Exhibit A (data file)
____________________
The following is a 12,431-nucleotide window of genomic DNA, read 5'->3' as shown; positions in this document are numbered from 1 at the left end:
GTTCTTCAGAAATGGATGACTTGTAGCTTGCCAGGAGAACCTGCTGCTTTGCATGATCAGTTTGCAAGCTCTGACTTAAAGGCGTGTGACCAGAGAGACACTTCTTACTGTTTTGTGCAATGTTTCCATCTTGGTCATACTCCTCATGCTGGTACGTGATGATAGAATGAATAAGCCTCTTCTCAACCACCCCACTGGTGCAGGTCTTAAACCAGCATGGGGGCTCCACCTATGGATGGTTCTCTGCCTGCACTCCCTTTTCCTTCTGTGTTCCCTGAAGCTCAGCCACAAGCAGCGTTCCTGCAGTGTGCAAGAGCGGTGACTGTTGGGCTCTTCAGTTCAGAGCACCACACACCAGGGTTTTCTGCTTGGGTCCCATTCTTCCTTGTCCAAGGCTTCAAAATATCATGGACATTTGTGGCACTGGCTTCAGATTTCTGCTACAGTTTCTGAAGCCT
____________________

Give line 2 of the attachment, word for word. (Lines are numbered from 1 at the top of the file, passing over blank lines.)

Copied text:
GTTCTTCAGAAATGGATGACTTGTAGCTTGCCAGGAGAACCTGCTGCTTTGCATGATCAGTTTGCAAGCTCTGACTTAAAGGCGTGTGACCAGAGAGACACTTCTTACTGTTTTGTGCAATGTTTCCATCTTGGTCATACTCCTCATGCTGGTACGTGATGATAGAATGAATAAGCCTCTTCTCAACCACCCCACTGGTGCAGGTCTTAAACCAGCATGGGGGCTCCACCTATGGATGGTTCTCTGCCTGCACTCCCTTTTCCTTCTGTGTTCCCTGAAGCTCAGCCACAAGCAGCGTTCCTGCAGTGTGCAAGAGCGGTGACTGTTGGGCTCTTCAGTTCAGAGCACCACACACCAGGGTTTTCTGCTTGGGTCCCATTCTTCCTTGTCCAAGGCTTCAAAATATCATGGACATTTGTGGCACTGGCTTCAGATTTCTGCTACAGTTTCTGAAGCCT